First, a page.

Nearly a year away from the deadline imposed by the White House to meet zero-trust goals, a third of federal agencies say they won’t have a fully staffed cybersecurity team to implement them.
Those in the tech space have joked, facetiously, that that’s where AI can come in: to do the jobs that there aren’t humans for. But in a jest there is some truth: automation and other accessible forms of artificial intelligence can help supplement hiring efforts or at least relieve IT teams of rote processing to focus on more involved projects.
“I think automation, artificial intelligence — those are things that are absolutely going to help those folks do more with the resources they do have,” said Cody Cornell, chief strategy officer at Swimlane, a supplier of automation software to industry and government. “I’ve spent almost two decades at this point working in security, and I’ve never been fully staffed and never really expected that I would [be], I think what people need is some mechanism of a force multiplier.”
More than 80% of federal agencies report having vacancies on their IT security teams, according to a survey of 106 security professionals and executives at U.S. federal agencies by Swimlane. The Federal CIO Council also found in a 2020 report that nearly two thirds of the government IT workforce is over 40 years of age.
That’s not surprising, survey authors said, given IT talent shortages plaguing almost every sector, but for federal agencies that are at a competitive disadvantage because of pay and slow onboarding processes, insufficient staff makes it difficult to achieve many of the cyber goals being demanded of them by the President and Congress.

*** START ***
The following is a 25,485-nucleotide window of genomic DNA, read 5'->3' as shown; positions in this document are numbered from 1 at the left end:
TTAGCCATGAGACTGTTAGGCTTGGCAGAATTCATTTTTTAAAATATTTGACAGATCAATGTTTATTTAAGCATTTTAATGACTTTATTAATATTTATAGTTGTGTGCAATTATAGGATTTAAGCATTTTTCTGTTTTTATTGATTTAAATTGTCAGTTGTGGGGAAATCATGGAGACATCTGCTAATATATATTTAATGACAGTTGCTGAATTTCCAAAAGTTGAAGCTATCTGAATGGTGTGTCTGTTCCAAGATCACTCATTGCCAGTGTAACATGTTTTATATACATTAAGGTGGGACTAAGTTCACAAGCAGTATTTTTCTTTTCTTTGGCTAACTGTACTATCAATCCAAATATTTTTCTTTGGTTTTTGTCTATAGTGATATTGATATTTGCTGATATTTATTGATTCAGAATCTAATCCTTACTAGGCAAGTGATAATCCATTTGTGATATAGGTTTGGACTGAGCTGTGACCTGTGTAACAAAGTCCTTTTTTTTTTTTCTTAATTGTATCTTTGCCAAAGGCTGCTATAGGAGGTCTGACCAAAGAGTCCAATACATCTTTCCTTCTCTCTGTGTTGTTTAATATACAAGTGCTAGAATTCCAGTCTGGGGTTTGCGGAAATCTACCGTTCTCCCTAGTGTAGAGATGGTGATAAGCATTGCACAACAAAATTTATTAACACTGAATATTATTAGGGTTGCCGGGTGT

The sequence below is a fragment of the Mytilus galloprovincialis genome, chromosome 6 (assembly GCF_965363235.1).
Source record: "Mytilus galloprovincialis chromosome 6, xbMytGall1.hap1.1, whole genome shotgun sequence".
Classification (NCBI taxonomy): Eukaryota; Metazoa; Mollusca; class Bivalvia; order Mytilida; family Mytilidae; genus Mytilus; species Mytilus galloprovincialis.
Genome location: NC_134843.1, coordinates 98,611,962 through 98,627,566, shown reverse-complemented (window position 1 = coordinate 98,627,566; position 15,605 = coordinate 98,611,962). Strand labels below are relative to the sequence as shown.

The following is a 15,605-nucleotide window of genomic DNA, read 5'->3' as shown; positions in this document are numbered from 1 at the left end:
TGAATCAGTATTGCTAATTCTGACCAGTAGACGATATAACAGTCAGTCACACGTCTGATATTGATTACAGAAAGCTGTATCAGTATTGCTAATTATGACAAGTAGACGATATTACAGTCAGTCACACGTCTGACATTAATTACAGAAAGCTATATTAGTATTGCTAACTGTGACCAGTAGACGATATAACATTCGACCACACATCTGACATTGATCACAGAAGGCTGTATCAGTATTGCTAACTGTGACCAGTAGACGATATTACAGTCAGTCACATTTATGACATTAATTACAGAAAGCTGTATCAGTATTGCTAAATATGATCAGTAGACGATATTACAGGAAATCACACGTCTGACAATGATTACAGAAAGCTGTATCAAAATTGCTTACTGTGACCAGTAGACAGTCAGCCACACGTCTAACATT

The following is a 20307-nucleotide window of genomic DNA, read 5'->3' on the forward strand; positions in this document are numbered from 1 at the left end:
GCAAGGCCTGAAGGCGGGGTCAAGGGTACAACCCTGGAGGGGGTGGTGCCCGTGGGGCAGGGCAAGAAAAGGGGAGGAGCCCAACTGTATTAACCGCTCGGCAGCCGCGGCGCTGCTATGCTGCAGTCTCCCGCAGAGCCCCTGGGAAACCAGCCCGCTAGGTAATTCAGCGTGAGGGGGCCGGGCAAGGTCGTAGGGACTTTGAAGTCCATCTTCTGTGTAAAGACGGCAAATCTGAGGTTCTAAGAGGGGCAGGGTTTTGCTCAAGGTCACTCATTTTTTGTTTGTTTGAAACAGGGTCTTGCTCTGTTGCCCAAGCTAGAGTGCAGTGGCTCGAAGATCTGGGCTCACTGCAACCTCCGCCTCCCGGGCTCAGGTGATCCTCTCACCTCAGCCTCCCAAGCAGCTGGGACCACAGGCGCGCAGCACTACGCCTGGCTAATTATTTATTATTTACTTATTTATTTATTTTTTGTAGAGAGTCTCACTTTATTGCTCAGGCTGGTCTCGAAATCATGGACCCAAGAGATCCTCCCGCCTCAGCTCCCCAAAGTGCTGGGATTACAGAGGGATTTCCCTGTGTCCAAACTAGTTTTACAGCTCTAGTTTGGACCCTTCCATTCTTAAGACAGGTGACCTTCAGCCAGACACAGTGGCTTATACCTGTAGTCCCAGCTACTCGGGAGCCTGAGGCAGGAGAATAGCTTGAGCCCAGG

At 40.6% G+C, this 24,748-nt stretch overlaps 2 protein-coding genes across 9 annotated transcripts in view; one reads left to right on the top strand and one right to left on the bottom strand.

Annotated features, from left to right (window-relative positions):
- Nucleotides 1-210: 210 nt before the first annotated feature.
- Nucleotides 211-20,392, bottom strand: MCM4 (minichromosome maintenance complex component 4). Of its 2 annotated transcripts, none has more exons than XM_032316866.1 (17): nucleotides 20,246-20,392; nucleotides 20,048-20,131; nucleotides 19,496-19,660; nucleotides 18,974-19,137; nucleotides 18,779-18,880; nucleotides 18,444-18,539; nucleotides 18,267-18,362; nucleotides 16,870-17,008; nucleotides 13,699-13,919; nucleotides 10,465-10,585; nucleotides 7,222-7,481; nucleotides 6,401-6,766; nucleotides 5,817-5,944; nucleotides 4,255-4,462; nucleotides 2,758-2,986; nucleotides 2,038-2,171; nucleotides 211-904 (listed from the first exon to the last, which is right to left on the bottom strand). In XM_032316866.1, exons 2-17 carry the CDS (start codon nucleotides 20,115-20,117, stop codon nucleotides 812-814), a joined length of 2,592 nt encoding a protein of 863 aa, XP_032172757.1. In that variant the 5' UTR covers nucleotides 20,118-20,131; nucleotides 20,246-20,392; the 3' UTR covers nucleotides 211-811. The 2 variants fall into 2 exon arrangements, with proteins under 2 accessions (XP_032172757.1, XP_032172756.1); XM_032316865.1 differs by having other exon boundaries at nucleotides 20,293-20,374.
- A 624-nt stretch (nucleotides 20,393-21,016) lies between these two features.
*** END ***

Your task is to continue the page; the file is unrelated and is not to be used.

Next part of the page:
“If you’re trying to get a program in place, and you’re trying to do something on a timeline, but you just can’t even get the people to do the work, that’s a really difficult spot to be in,” said Cornell.
Meanwhile, agencies are still being expected to jettison aging IT that’s weighing them down, modernize programs to improve customer service and cut back on manual processes to free up the few employees they do have. To do all that amid a struggle for talent, they have gotten creative, whether it’s hiring workers out of retirement to work on ancient systems only they know, leveraging special salary rates or eliminating college degree requirements to broaden the applicant pool.
Still, not all of those are quick fixes.
“I think that’s why people are looking at automation, they’re looking at AI because they basically have resigned themselves to the fact that they’re never going to be able to hire the people that they’ll absolutely need,” Cornell said. “And they need alternatives to help them close that gap.”
More than two-thirds of survey respondents also said it takes longer to fill a security position now than it did two years ago.
The survey doesn’t provide granular data on why that is, but Cornell said anecdotally, the shift from remote work to in-person work post-pandemic may be driving some difficulties behind recruiting workers to agencies.
Government also has less autonomy to change workplace policies than private sector firms do, which means if a contract specifies the work will be done in person, then that contract is obligated to get people back on site, he said.
Molly Weisner is a staff reporter for Federal Times where she covers labor, policy and contracting pertaining to the government workforce. She made previous stops at USA Today and McClatchy as a digital producer, and worked at The New York Times as a copy editor. Molly majored in journalism at the University of North Carolina at Chapel Hill.